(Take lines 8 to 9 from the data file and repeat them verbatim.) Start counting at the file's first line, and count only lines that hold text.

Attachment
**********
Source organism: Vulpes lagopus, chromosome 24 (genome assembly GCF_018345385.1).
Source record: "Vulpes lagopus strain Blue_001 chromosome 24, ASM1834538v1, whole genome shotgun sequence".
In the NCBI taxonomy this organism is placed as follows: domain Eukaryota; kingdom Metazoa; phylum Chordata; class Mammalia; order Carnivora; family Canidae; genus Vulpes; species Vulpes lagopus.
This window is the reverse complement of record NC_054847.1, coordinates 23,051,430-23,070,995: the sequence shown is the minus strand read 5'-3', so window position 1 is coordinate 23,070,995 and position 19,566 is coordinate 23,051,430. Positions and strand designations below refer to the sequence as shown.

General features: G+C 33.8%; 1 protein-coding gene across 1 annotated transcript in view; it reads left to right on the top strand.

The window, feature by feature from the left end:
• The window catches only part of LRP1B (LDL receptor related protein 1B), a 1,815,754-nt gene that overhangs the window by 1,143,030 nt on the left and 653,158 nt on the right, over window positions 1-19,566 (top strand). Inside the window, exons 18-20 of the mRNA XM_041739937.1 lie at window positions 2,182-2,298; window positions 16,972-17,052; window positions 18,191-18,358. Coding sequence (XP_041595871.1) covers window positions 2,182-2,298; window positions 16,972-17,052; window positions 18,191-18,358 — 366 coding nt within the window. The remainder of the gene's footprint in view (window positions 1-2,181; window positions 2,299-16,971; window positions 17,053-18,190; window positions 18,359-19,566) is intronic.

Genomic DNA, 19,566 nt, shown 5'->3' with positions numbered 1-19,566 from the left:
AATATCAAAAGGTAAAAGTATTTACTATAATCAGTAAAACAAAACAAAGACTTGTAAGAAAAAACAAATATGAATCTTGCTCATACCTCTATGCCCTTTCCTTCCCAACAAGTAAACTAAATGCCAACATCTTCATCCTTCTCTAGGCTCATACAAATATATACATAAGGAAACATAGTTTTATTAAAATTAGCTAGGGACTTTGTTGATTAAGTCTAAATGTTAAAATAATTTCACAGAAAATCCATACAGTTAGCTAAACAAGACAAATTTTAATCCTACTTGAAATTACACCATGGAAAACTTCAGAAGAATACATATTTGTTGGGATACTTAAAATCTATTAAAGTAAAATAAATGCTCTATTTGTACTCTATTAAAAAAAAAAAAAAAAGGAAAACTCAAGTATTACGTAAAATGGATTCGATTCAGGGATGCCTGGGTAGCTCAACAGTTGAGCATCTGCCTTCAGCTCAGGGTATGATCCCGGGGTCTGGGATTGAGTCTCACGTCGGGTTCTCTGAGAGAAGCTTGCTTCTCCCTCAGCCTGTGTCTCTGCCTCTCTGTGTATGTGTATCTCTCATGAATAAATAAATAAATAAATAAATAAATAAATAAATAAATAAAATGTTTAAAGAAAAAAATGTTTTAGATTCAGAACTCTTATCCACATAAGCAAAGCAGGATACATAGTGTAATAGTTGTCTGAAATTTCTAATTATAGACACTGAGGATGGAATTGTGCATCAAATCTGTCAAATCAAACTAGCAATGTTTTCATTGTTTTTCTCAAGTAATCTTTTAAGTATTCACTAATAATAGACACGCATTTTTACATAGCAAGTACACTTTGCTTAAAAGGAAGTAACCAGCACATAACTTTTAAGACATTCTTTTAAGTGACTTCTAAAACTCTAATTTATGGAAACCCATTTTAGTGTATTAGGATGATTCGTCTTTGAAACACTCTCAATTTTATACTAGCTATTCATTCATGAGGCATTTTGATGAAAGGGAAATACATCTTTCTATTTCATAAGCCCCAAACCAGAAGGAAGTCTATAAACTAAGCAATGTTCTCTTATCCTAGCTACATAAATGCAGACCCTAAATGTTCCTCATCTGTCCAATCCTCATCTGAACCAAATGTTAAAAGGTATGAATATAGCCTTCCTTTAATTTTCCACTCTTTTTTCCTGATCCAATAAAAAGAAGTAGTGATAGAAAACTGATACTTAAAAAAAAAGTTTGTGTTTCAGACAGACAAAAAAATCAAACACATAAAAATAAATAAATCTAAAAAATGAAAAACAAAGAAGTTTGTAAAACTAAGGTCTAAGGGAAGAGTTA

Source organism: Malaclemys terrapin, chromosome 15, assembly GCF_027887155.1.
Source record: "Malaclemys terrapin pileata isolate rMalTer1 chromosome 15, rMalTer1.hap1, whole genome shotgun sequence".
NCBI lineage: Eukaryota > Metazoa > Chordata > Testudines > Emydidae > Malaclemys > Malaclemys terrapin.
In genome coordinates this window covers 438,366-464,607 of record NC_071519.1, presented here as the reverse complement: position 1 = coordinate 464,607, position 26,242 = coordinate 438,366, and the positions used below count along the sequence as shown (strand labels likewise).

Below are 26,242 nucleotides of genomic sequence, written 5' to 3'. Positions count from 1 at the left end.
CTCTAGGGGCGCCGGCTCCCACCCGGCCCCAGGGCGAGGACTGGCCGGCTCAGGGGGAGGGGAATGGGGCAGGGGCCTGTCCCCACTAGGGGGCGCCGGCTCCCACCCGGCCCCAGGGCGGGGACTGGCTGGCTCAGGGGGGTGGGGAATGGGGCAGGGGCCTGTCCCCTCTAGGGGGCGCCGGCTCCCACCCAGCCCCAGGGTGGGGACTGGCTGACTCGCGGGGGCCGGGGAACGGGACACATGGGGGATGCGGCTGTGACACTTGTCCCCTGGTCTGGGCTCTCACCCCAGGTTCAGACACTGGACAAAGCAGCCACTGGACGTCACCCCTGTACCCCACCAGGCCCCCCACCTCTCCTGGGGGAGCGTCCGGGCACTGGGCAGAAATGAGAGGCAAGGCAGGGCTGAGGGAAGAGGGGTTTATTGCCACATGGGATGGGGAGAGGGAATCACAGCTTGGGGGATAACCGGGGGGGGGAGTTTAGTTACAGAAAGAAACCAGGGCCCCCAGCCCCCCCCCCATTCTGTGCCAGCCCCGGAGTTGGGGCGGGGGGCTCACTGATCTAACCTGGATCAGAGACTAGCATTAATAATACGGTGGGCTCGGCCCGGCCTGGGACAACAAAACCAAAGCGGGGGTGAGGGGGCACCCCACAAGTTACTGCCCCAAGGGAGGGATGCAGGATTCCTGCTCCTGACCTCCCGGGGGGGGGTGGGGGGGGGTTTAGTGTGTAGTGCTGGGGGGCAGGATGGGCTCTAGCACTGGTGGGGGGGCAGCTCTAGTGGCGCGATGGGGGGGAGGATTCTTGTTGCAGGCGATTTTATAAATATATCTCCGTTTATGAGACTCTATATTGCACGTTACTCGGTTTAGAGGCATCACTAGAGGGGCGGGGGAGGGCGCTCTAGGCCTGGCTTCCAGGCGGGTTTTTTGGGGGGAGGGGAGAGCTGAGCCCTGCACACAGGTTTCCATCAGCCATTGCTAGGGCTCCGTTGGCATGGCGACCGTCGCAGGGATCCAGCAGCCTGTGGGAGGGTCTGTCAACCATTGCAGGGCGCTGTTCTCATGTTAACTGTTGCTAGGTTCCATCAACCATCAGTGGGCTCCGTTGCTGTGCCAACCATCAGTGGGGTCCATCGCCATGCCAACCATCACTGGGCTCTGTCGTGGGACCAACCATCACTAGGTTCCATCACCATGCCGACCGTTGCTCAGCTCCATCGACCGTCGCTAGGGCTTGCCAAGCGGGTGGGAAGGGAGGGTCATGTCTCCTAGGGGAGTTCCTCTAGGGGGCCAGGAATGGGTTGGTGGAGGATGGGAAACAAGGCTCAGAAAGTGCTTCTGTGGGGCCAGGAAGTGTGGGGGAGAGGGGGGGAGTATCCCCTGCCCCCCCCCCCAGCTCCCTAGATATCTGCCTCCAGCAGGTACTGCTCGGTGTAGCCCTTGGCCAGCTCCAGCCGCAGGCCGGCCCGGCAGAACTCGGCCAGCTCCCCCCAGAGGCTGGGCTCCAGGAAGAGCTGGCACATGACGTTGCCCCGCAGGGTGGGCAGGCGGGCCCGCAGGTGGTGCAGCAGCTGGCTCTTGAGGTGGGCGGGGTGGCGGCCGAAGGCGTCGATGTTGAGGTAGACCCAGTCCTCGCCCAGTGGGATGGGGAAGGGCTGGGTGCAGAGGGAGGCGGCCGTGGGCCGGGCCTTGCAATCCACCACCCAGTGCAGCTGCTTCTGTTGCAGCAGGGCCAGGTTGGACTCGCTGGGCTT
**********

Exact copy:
Genomic DNA, 19,566 nt, shown 5'->3' with positions numbered 1-19,566 from the left:
AATATCAAAAGGTAAAAGTATTTACTATAATCAGTAAAACAAAACAAAGACTTGTAAGAAAAAACAAATATGAATCTTGCTCATACCTCTATGCCCTTTCCTTCCCAACAAGTAAACTAAATGCCAACATCTTCATCCTTCTCTAGGCTCATACAAATATATACATAAGGAAACATAGTTTTATTAAAATTAGCTAGGGACTTTGTTGATTAAGTCTAAATGTTAAAATAATTTCACAGAAAATCCATACAGTTAGCTAAACAAGACAAATTTTAATCCTACTTGAAATTACACCATGGAAAACTTCAGAAGAATACATATTTGTTGGGATACTTAAAATCTATTAAAGTAAAATAAATGCTCTATTTGTACTCTATTAAAAAAAAAAAAAAAAGGAAAACTCAAGTATTACGTAAAATGGATTCGATTCAGGGATGCCTGGGTAGCTCAACAGTTGAGCATCTGCCTTCAGCTCAGGGTATGATCCCGGGGTCTGGGATTGAGTCTCACGTCGGGTTCTCTGAGAGAAGCTTGCTTCTCCCTCAGCCTGTGTCTCTGCCTCTCTGTGTATGTGTATCTCTCATGAATAAATAAATAAATAAATAAATAAATAAATAAATAAATAAAATGTTTAAAGAAAAAAATGTTTTAGATTCAGAACTCTTATCCACATAAGCAAAGCAGGATACATAGTGTAATAGTTGTCTGAAATTTCTAATTATAGACACTGAGGATGGAATTGTGCATCAAATCTGTCAAATCAAACTAGCAATGTTTTCATTGTTTTTCTCAAGTAATCTTTTAAGTATTCACTAATAATAGACACGCATTTTTACATAGCAAGTACACTTTGCTTAAAAGGAAGTAACCAGCACATAACTTTTAAGACATTCTTTTAAGTGACTTCTAAAACTCTAATTTATGGAAACCCATTTTAGTGTATTAGGATGATTCGTCTTTGAAACACTCTCAATTTTATACTAGCTATTCATTCATGAGGCATTTTGATGAAAGGGAAATACATCTTTCTATTTCATAAGCCCCAAACCAGAAGGAAGTCTATAAACTAAGCAATGTTCTCTTATCCTAGCTACATAAATGCAGACCCTAAATGTTCCTCATCTGTCCAATCCTCATCTGAACCAAATGTTAAAAGGTATGAATATAGCCTTCCTTTAATTTTCCACTCTTTTTTCCTGATCCAATAAAAAGAAGTAGTGATAGAAAACTGATACTTAAAAAAAAAGTTTGTGTTTCAGACAGACAAAAAAATCAAACACATAAAAATAAATAAATCTAAAAAATGAAAAACAAAGAAGTTTGTAAAACTAAGGTCTAAGGGAAGAGTTA